The results — one in five had been tortured — surprised Feinstein.

“I’ve looked at journalists in many societies and I’ve not come across a statistic like this,” the doctor told Canada’s largest newspaper. “I did not expect the level of threat against this group to be so high.”

Half had been arrested at least once and one in 10 had been assaulted. Authorities did not stop at intimidating journalists: 57 percent said their families had been threatened.

Other statistics the study uncovered included: 78 percent abandoned a story due to threats and or assaults; 61 percent said they had been subjected to surveillance; and 61 percent were victims of intimidation.

Those journalists who refrained from going against the official line of Iranian authorities fared much better, with less to worry about, Feinstein found.

The study — which will be discussed Thursday evening at a public forum by a panel of two prominent Canadian journalists and Feinstein — was the brainchild of Maziar Bahari, an Iranian-Canadian journalist who is the founder of the lobby group Journalism Is Not A Crime. He is one of the panelist, the other a journalist from the Canadian Broadcasting Corporation.

Bahari spent 118 days in prison in 2009 after reporting on former President Mahmoud Ahmadinejad’s election irregularities.

“Journalists in Iran are invisible victims of the regime,” Bahari told the Star. “They are really scarred and the Iranian government has to be held accountable.”

In all, 37 percent of those in the study suffered moderate to very severe depression. The victims need help to deal with the psychological effects.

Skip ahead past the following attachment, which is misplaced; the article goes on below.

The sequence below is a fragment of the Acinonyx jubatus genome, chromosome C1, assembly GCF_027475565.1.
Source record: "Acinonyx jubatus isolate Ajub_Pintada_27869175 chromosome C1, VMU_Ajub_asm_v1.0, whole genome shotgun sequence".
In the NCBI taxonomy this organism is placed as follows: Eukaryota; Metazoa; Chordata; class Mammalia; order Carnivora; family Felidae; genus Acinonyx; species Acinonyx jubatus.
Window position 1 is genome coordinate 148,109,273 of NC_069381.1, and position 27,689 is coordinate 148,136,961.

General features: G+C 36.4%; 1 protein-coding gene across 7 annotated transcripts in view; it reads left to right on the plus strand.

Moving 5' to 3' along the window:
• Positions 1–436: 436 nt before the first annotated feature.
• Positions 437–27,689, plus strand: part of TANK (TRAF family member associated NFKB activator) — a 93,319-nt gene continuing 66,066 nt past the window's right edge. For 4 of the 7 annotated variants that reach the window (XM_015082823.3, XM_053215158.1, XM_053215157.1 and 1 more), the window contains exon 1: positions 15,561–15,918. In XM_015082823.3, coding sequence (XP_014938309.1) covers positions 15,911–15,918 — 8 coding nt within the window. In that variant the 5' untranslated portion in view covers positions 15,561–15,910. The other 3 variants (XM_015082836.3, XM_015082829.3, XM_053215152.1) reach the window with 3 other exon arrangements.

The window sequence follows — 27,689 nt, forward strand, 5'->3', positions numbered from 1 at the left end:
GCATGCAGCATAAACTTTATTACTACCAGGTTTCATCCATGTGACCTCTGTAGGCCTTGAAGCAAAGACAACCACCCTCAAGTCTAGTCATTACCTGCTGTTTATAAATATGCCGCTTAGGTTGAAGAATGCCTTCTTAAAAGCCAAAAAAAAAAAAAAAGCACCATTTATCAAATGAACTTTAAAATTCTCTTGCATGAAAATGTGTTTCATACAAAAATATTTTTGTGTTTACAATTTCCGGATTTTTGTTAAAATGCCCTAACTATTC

“Post-traumatic stress disorder and depression are treatable,” Feinstein said. “[But] if you don’t treat them, they generally don’t go away, or they might get worse.”

The experience of Iranian journalists is similar to their counterparts in countries such as Mexico or Kenya, where governments there also practice intimidation against members of the press; it is also a similar experience to reporters who cover war zones.

“It’s a universal problem,” Bahari said. “With the advent of citizen journalism and social media, it is just going to get worse and more widespread.”


Saudis blame Iranians for Hajj disaster

Dr. Khalid al-Saud, a member of the royal family, wrote on Twitter that “the time has come to think — in a serious way — about banning ‘Iranians’ from coming to Mecca, for the safety of the pilgrims.”

Sabq, a prominent Saudi news site, published a report based on unnamed “eyewitnesses” claiming that the stampede was caused by Iranian pilgrims.

Idiocy of the day

Oh yeah, this’ll work:

“What is needed, in addition to a humane refugee policy, is a fundamentally different approach to the Syrian civil war that holds out the promise not only of defeating the Islamic State and, over time, President Bashar al-Assad but also of relieving as much of the humanitarian tragedy unfolding there as possible — and soon. We are witnessing the equivalent of a slow-motion genocide and doing little about it.

The most viable strategy for achieving, at least partially, these various aims would be to deconstruct Syria. We need a number of regional solutions rather than a Hail Mary hope for a big and comprehensive political deal or military turnaround. By helping opposition forces create pockets of sanctuary within Syria that would grow stronger and larger over time, we can help at least the people living in these zones — while also building up, bit by bit, a political and military strategy that could eventually prove successful against extremist forces and the regime.”

Uighur jihadist group in Syria advertises ‘little jihadists’

Click the image.


At least 42 injured in concentration camp amusement park accident

The accident took place at Fun Fair amusement park in the Gaza Strip.

3000 year old occupation seal discovered

A rare 3,000-year-old seal, from the time of King David in the 10th century BCE, was recently discovered by a 10-year-old Russian volunteer at Jerusalem’s Temple Mount Sifting Project.